10

In the diagram below, Black makes the move denoted as “Ne7” which moves the black knight on g8 move to e7.

[FEN "r1bqkbnr/pp3ppp/2n1p3/1BPpP3/8/4B3/PPP2PPP/RN1QK1NR b KQkq - 0 1"]

1... Ne7

The problem is, based on my limited knowledge about chess, “Ne7” should be ambiguous in this case since also the black knight on c6 can also move to e7.

How come we need only to write this move as “Ne7”? Is it simply a wrongfully written move?

I found this PGN online, so I have not written/played them myself. I would rather not go in and correct the moves myself, and I would rather find a way to disambiguate them correctly.

28

The c6 knight is pinned by the bishop on b5. Note that if the c6 knight were to move it would leave Black's king in check, which renders any such move illegal.

Therefore it is ok in this case to write "Ne7" instead of "Nge7", since the pin means that there is no ambiguity as to which knight moves.

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  • It's not only okay. Nge7 would be wrong. – xehpuk Jun 5 at 19:03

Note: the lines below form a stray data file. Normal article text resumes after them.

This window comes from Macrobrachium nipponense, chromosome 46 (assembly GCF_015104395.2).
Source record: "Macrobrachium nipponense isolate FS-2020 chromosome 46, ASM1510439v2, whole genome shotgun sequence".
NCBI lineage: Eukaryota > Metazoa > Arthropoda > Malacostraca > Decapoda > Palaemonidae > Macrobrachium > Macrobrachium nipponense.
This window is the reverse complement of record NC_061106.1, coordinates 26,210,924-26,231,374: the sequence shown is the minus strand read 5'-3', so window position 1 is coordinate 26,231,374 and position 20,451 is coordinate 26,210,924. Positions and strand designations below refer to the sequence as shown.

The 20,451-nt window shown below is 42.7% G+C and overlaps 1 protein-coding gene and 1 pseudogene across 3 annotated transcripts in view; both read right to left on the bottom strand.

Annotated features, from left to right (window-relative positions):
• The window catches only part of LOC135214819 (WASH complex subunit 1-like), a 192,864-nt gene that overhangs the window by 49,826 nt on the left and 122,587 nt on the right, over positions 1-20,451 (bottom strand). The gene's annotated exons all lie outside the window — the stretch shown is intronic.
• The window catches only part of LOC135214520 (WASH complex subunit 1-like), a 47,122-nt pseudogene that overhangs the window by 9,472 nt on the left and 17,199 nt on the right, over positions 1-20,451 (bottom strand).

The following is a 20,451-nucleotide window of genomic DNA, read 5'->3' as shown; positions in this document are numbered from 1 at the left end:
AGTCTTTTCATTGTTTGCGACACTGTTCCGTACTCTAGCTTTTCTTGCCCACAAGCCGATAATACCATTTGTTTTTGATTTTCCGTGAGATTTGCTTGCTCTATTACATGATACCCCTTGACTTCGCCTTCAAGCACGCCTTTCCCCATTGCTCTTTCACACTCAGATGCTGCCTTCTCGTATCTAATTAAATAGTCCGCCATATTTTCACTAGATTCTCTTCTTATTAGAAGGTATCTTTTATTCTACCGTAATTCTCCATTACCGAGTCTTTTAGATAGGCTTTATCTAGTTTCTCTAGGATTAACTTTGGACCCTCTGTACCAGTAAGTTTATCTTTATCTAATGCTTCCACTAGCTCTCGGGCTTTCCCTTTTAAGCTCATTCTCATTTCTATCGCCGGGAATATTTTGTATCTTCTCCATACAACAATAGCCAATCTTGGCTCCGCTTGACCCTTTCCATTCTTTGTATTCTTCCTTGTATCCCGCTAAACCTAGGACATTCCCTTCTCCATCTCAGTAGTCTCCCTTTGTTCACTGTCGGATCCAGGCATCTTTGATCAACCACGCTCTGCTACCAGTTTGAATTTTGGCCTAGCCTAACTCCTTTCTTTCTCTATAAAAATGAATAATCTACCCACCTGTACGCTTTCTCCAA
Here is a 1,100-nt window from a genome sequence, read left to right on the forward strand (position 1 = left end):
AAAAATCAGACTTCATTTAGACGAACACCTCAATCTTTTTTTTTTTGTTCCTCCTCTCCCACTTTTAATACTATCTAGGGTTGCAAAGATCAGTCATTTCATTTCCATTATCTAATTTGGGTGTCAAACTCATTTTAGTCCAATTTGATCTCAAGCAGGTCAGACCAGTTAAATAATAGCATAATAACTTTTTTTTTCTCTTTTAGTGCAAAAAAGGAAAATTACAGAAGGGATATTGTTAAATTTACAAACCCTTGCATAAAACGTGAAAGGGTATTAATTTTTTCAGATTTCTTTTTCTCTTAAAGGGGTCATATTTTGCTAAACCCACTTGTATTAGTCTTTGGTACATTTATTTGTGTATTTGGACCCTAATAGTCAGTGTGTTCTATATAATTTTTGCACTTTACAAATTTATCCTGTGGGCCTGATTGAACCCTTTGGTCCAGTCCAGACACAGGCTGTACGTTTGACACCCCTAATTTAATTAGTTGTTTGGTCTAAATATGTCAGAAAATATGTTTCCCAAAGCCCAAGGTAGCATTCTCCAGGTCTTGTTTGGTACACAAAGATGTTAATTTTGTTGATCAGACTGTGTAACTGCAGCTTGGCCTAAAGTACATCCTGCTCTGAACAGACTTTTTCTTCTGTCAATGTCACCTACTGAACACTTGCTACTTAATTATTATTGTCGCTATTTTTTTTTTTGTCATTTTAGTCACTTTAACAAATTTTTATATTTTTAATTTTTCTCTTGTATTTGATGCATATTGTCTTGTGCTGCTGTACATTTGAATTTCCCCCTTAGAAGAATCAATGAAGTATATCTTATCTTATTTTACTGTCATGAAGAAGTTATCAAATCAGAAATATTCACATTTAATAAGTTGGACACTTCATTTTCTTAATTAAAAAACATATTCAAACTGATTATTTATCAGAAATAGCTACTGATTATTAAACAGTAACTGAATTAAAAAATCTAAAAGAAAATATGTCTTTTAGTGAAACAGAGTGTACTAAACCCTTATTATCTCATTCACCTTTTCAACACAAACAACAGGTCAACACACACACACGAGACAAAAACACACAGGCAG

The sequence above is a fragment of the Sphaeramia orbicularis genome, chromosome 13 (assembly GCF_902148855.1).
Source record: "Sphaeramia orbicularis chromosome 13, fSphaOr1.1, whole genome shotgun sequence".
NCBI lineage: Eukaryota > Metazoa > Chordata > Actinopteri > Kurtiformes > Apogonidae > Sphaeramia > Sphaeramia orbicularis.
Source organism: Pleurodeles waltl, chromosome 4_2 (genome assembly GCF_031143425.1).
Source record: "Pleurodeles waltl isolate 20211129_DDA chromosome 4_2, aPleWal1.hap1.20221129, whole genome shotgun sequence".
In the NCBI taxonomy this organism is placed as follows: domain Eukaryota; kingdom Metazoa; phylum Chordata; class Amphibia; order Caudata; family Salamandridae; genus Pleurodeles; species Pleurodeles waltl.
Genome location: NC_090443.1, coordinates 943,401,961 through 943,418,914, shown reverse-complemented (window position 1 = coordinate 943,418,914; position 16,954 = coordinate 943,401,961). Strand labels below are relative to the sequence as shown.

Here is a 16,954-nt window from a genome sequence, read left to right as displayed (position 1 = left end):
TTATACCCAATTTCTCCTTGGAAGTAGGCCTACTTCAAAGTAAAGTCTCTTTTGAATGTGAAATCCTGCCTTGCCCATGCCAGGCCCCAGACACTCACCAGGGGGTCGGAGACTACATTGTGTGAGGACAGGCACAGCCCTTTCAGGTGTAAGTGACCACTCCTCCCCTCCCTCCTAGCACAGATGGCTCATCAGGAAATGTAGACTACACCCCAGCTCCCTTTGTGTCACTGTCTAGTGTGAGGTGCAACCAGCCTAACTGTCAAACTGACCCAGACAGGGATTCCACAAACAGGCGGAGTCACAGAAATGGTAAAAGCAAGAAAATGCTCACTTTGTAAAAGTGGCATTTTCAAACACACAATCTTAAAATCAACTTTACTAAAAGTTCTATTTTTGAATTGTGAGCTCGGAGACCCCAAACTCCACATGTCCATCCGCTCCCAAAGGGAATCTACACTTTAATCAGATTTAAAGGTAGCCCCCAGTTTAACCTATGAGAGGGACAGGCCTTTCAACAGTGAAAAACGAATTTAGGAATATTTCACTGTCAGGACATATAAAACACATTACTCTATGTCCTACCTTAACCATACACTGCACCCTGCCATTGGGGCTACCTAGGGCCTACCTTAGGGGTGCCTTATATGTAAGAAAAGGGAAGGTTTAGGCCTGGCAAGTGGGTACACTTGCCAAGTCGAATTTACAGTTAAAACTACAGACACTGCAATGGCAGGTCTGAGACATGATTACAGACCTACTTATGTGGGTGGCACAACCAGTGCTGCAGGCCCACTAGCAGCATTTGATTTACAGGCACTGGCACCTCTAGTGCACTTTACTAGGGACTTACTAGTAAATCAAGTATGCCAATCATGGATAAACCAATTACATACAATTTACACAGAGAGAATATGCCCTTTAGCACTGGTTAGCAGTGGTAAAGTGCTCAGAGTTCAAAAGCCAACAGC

• 4
    @xehpuk Why would Nge7 be wrong? – Greg Schmit Jun 5 at 19:23
  • 1
    @GregSchmit The relevant section of algebraic notation in the FIDE laws starts "If two identical pieces can move to the same square". Since that does not apply, one strictly should not write Nge7. Or at least, if one wanted to have a hair-splitting discussion it should be whether Nge7 is an acceptable alternative, rather than the other way round. – richardb Jun 5 at 20:39
-6

This is an error.

When two pieces of the same type can move to the target square, you must specify enough information to make the move unambiguous. The person / computer notating this should have switched to algebraic notation (g8e7) or specified Nge7. If a human entered this, then it was human error, plus a system that doesn't check for such errors. If a computer entered this, it's a bug.

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  • 12
    The knight on c6 is pinned, so it cannot go to e7. – Scounged Jun 4 at 22:20

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